FLORIDA — A coalition of doctors and environmentalists called for Florida Agriculture Commissioner Nikki Fried to issue a moratorium on the pre-harvest burning of sugarcane fields on Monday.
They warned that the toxic smoke emitted by the burns threatens to aggravate the already life-threatening respiratory effects of COVID-19.
"Breathing polluted air worsens the impact of the coronavirus," Dr. Ron Saff said during a virtual press conference. "It's a medical deadly double whammy."
Sugarcane burning is commonplace in Florida between October and April as a method of torching off the outer leaves of stalks before harvesting.
As growing communities have begun encroaching on sugarcane fields, smoke from the controlled burns has wafted over them, causing respiratory problems among predominantly Black and Hispanic populations.
It's incumbent on Fried, residents say, to step in.
Kina Phillips, a Glades County resident who said she met with Fried during the Democratic commissioner's 2018 campaign, is demanding action.
"She came and she sat across the table from us, and she showed - or acted like she showed - the consideration of what we was going through and how she could change this and change that, and now that she's in that position, I need for herself to turn her heart towards the Glades," Phillips said.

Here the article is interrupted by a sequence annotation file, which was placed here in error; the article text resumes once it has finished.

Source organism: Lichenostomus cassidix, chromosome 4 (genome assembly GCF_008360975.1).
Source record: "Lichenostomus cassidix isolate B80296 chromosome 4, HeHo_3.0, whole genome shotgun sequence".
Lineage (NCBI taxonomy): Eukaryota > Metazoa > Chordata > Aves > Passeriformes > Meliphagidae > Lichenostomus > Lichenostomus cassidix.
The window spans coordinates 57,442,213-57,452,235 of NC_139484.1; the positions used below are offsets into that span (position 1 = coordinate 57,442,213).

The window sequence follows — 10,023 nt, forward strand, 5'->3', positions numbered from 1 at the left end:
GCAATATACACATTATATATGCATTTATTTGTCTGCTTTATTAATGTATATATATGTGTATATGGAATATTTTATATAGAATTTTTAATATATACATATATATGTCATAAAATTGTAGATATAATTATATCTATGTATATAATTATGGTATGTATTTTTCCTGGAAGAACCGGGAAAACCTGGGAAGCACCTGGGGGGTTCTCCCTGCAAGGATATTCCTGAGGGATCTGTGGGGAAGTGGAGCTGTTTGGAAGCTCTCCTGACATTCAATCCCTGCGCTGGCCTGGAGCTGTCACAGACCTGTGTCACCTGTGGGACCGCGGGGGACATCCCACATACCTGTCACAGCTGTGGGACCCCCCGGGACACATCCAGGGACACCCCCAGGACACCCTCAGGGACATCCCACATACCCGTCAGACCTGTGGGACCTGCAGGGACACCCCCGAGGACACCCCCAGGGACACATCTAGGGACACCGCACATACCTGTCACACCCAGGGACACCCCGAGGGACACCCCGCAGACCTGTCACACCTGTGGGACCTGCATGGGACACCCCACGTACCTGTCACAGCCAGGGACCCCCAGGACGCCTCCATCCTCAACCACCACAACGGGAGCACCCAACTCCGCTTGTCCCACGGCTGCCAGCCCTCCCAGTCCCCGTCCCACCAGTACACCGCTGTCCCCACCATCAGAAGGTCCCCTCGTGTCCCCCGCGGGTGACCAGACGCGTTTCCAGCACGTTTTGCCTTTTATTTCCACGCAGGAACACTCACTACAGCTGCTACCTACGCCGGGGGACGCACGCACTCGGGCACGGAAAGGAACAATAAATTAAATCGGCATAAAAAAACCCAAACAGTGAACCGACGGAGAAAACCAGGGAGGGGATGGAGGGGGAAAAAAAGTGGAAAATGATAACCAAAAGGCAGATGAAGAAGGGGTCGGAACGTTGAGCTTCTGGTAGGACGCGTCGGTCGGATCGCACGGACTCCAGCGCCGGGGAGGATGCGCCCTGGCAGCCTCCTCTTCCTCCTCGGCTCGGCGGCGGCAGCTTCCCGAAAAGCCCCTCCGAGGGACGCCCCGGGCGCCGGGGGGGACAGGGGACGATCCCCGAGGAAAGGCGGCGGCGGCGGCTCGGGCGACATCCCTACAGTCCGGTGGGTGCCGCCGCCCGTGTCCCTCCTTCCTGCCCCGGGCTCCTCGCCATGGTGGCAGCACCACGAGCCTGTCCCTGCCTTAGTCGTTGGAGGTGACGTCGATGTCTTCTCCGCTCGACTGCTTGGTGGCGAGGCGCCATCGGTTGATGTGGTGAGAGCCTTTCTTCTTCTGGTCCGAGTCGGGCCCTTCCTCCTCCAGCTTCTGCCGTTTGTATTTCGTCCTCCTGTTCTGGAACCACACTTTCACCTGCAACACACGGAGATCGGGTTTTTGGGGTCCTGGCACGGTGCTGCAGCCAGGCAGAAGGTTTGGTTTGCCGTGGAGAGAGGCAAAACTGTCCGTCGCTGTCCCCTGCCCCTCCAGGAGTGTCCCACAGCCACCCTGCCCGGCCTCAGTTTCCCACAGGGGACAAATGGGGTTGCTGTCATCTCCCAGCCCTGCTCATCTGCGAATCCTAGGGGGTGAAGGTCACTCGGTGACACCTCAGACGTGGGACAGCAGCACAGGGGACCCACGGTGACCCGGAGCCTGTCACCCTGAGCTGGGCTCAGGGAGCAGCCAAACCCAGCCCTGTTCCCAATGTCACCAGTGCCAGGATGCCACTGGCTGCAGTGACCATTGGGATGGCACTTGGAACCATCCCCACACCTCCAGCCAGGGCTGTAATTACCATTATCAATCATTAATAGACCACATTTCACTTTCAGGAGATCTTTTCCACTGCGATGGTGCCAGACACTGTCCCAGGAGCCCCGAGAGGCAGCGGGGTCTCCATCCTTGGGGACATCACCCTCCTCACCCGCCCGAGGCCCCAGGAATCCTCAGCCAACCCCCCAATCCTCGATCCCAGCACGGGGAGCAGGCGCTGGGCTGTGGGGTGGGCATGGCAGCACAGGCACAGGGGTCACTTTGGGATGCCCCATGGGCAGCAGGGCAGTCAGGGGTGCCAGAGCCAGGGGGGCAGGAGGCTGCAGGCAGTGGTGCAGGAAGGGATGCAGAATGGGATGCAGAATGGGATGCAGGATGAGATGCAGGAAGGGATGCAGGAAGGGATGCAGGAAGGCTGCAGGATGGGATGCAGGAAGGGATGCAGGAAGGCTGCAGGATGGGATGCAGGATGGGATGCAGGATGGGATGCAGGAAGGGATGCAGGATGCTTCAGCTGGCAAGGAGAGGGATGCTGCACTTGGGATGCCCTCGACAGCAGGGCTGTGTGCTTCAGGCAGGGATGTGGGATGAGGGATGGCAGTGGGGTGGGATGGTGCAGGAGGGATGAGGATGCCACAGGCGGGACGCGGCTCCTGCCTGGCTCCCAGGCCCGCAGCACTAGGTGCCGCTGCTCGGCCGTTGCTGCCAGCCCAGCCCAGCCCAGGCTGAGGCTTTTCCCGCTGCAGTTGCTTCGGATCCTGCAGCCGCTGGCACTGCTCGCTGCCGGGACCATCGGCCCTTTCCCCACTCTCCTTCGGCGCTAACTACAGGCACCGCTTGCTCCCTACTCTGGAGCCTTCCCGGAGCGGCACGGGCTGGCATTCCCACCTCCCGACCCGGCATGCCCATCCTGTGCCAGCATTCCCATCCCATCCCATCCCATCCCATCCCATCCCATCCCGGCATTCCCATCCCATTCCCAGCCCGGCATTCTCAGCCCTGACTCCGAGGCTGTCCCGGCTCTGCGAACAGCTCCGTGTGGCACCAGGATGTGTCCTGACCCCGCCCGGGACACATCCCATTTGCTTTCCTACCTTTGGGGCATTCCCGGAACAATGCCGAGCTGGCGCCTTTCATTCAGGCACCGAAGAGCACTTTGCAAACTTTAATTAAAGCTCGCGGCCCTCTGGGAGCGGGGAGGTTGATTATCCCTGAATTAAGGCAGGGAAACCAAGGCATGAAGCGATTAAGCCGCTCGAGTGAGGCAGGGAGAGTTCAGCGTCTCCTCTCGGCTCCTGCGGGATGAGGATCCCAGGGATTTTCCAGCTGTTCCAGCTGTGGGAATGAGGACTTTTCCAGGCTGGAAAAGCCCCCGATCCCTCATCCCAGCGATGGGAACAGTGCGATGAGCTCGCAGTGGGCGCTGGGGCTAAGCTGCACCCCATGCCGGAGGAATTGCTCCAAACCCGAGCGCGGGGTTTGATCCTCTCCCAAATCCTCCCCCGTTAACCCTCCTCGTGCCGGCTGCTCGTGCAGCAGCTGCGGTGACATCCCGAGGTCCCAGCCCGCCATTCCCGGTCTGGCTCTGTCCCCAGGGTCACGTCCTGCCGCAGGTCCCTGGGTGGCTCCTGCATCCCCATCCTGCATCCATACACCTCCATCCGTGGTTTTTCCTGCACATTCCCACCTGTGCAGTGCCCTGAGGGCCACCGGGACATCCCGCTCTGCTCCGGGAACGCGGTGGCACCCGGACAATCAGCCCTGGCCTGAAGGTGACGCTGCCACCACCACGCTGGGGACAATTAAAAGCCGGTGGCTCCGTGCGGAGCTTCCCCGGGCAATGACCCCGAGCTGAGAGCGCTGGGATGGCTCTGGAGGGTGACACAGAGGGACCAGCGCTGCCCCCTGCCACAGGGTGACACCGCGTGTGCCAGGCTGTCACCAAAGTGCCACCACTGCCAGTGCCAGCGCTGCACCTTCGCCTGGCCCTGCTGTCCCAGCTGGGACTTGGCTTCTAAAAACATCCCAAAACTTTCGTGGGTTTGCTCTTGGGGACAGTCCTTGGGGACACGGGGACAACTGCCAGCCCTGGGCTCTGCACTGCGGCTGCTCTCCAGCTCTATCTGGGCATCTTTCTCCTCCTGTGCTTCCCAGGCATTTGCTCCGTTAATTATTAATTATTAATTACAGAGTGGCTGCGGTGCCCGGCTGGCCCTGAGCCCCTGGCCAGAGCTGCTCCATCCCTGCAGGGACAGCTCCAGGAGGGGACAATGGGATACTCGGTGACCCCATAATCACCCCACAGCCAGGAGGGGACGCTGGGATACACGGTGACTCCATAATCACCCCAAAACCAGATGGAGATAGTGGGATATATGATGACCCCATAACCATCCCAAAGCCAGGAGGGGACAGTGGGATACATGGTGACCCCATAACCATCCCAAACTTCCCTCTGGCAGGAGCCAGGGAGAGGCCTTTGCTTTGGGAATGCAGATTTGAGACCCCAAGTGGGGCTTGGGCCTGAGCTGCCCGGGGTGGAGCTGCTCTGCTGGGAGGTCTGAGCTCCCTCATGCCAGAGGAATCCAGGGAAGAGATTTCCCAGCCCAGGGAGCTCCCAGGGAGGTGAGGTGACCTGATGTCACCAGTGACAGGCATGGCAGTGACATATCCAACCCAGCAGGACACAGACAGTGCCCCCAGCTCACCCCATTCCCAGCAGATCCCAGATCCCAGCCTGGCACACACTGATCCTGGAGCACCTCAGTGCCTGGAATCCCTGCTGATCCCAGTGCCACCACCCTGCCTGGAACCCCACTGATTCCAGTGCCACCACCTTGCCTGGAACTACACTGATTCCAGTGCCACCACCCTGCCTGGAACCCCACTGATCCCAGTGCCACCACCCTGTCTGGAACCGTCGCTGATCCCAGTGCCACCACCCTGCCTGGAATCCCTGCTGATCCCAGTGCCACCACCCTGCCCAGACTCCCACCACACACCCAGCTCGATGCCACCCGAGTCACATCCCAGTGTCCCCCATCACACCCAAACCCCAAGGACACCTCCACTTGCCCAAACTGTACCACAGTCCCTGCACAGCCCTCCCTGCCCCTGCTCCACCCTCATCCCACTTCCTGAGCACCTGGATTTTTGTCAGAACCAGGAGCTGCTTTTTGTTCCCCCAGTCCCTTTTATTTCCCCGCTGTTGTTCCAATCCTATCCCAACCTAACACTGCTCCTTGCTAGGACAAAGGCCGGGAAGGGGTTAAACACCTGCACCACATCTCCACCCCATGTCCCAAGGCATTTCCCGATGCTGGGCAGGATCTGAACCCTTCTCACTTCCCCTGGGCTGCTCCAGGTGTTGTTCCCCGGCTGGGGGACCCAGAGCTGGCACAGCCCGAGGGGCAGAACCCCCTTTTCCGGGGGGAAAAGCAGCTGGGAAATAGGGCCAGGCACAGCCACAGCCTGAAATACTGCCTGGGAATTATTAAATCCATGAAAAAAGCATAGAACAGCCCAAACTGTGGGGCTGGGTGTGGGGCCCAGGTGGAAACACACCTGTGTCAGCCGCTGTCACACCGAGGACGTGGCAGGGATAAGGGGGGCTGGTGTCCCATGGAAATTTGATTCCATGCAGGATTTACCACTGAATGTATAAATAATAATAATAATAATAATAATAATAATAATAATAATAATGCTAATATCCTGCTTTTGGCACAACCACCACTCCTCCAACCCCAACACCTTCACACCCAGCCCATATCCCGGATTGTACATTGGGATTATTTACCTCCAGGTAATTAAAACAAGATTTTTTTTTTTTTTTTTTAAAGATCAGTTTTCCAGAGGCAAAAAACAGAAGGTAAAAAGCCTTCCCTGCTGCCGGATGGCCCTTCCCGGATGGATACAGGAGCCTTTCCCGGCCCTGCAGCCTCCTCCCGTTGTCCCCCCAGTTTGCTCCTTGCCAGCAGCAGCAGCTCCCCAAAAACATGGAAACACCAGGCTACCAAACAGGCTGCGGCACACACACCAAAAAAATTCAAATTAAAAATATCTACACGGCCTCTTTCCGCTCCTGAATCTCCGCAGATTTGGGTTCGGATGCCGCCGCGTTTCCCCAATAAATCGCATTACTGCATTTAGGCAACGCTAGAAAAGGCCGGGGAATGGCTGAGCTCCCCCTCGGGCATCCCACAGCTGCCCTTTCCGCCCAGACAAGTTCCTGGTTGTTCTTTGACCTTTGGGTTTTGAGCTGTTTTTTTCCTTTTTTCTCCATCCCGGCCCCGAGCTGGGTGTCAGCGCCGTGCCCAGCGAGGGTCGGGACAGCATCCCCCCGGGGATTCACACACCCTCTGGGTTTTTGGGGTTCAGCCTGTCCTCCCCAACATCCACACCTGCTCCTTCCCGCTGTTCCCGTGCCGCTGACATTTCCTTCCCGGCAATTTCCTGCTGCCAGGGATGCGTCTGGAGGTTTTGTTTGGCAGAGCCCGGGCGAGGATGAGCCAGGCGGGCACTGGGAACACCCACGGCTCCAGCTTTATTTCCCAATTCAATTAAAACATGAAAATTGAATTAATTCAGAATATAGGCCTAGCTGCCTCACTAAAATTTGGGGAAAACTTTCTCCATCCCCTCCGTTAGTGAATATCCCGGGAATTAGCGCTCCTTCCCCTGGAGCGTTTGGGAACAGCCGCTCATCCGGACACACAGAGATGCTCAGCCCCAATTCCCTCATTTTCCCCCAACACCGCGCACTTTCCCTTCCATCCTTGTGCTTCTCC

As Florida's only statewide elected Democrat, Fried has often been mentioned as a potential 2022 gubernatorial candidate.
Competing for the state's top office would require striking a delicate balance between her party's progressive base and powerful industries, like sugar farming.
It's a balance at least one Democratic kingmaker, Orlando lawyer John Morgan, believes Fried hasn't achieved.
At a recent press conference, he accused her of tepid support for his successful $15 minimum wage amendment and told reporters Fried was "beholden" to the sugar industry, encouraging her to "go work for sugar" rather than run for office.
Fried has taken action to reduce sugarcane burning, most notably limiting the hours and weather conditions when burns can take place.
In a statement on Monday, her office said "No Agriculture Commissioner in recent history has taken Florida’s prescribed burning program more seriously than Commissioner Fried. With public safety as the guiding principle, she and her administration have already implemented the most significant prescribed burning changes in the last 30 years."